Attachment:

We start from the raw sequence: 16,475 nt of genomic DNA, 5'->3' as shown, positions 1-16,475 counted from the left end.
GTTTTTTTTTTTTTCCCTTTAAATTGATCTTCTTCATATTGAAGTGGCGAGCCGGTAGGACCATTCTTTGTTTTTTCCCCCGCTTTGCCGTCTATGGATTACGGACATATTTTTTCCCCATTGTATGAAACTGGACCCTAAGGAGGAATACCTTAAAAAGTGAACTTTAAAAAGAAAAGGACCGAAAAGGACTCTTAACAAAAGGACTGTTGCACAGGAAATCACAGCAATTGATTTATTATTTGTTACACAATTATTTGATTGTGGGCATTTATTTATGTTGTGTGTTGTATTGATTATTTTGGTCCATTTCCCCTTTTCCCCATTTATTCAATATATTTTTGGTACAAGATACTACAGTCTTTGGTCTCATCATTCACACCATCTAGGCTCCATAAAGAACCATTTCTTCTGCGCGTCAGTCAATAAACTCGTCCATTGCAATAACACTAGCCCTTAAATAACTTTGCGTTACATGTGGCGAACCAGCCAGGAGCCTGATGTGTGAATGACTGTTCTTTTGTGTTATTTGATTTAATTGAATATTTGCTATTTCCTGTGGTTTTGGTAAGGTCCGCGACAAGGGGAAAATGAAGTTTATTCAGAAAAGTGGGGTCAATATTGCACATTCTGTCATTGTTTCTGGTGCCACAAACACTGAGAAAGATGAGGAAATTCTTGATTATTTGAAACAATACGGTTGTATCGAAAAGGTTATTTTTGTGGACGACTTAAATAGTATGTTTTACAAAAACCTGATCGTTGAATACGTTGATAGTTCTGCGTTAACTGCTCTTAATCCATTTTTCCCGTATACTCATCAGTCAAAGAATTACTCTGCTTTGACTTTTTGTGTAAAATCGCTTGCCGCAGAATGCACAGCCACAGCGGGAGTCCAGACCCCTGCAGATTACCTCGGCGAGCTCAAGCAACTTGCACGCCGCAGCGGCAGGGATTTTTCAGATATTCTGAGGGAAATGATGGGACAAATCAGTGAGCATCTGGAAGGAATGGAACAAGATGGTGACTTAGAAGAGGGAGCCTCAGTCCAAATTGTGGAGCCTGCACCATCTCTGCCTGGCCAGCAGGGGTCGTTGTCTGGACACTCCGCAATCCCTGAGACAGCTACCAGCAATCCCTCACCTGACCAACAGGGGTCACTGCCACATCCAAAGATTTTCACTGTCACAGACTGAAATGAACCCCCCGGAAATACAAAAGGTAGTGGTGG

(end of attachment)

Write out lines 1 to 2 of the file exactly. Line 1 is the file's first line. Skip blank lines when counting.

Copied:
We start from the raw sequence: 16,475 nt of genomic DNA, 5'->3' as shown, positions 1-16,475 counted from the left end.
GTTTTTTTTTTTTTCCCTTTAAATTGATCTTCTTCATATTGAAGTGGCGAGCCGGTAGGACCATTCTTTGTTTTTTCCCCCGCTTTGCCGTCTATGGATTACGGACATATTTTTTCCCCATTGTATGAAACTGGACCCTAAGGAGGAATACCTTAAAAAGTGAACTTTAAAAAGAAAAGGACCGAAAAGGACTCTTAACAAAAGGACTGTTGCACAGGAAATCACAGCAATTGATTTATTATTTGTTACACAATTATTTGATTGTGGGCATTTATTTATGTTGTGTGTTGTATTGATTATTTTGGTCCATTTCCCCTTTTCCCCATTTATTCAATATATTTTTGGTACAAGATACTACAGTCTTTGGTCTCATCATTCACACCATCTAGGCTCCATAAAGAACCATTTCTTCTGCGCGTCAGTCAATAAACTCGTCCATTGCAATAACACTAGCCCTTAAATAACTTTGCGTTACATGTGGCGAACCAGCCAGGAGCCTGATGTGTGAATGACTGTTCTTTTGTGTTATTTGATTTAATTGAATATTTGCTATTTCCTGTGGTTTTGGTAAGGTCCGCGACAAGGGGAAAATGAAGTTTATTCAGAAAAGTGGGGTCAATATTGCACATTCTGTCATTGTTTCTGGTGCCACAAACACTGAGAAAGATGAGGAAATTCTTGATTATTTGAAACAATACGGTTGTATCGAAAAGGTTATTTTTGTGGACGACTTAAATAGTATGTTTTACAAAAACCTGATCGTTGAATACGTTGATAGTTCTGCGTTAACTGCTCTTAATCCATTTTTCCCGTATACTCATCAGTCAAAGAATTACTCTGCTTTGACTTTTTGTGTAAAATCGCTTGCCGCAGAATGCACAGCCACAGCGGGAGTCCAGACCCCTGCAGATTACCTCGGCGAGCTCAAGCAACTTGCACGCCGCAGCGGCAGGGATTTTTCAGATATTCTGAGGGAAATGATGGGACAAATCAGTGAGCATCTGGAAGGAATGGAACAAGATGGTGACTTAGAAGAGGGAGCCTCAGTCCAAATTGTGGAGCCTGCACCATCTCTGCCTGGCCAGCAGGGGTCGTTGTCTGGACACTCCGCAATCCCTGAGACAGCTACCAGCAATCCCTCACCTGACCAACAGGGGTCACTGCCACATCCAAAGATTTTCACTGTCACAGACTGAAATGAACCCCCCGGAAATACAAAAGGTAGTGGTGG